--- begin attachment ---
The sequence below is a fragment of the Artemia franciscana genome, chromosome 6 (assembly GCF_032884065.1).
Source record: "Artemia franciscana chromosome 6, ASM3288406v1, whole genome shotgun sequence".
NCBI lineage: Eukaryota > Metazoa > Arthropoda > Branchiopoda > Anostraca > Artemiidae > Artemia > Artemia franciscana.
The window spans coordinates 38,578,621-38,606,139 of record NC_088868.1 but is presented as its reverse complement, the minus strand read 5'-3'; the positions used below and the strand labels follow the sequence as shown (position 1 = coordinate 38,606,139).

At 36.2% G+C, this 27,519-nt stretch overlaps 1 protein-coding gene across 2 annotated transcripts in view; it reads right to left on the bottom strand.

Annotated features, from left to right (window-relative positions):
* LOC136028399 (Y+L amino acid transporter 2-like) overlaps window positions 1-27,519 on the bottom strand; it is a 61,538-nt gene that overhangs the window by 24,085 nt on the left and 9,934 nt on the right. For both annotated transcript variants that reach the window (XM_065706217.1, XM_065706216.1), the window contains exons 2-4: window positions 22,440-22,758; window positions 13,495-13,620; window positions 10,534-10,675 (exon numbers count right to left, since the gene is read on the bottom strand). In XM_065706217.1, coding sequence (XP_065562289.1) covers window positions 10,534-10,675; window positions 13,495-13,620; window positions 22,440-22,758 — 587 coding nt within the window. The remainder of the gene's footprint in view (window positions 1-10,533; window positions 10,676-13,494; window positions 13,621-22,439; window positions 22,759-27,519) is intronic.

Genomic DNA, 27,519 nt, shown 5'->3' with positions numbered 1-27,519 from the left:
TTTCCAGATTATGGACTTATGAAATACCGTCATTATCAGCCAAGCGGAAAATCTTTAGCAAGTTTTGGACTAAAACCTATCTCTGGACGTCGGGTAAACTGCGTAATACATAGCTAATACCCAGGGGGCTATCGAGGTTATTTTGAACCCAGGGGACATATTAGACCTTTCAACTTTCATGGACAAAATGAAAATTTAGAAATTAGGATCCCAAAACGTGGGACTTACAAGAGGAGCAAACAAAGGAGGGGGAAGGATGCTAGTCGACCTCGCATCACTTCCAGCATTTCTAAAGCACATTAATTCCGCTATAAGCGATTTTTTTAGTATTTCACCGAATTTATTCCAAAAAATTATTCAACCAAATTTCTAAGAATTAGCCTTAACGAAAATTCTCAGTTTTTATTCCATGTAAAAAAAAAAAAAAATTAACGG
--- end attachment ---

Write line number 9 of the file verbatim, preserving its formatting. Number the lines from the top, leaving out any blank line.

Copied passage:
TTTCCAGATTATGGACTTATGAAATACCGTCATTATCAGCCAAGCGGAAAATCTTTAGCAAGTTTTGGACTAAAACCTATCTCTGGACGTCGGGTAAACTGCGTAATACATAGCTAATACCCAGGGGGCTATCGAGGTTATTTTGAACCCAGGGGACATATTAGACCTTTCAACTTTCATGGACAAAATGAAAATTTAGAAATTAGGATCCCAAAACGTGGGACTTACAAGAGGAGCAAACAAAGGAGGGGGAAGGATGCTAGTCGACCTCGCATCACTTCCAGCATTTCTAAAGCACATTAATTCCGCTATAAGCGATTTTTTTAGTATTTCACCGAATTTATTCCAAAAAATTATTCAACCAAATTTCTAAGAATTAGCCTTAACGAAAATTCTCAGTTTTTATTCCATGTAAAAAAAAAAAAAAATTAACGG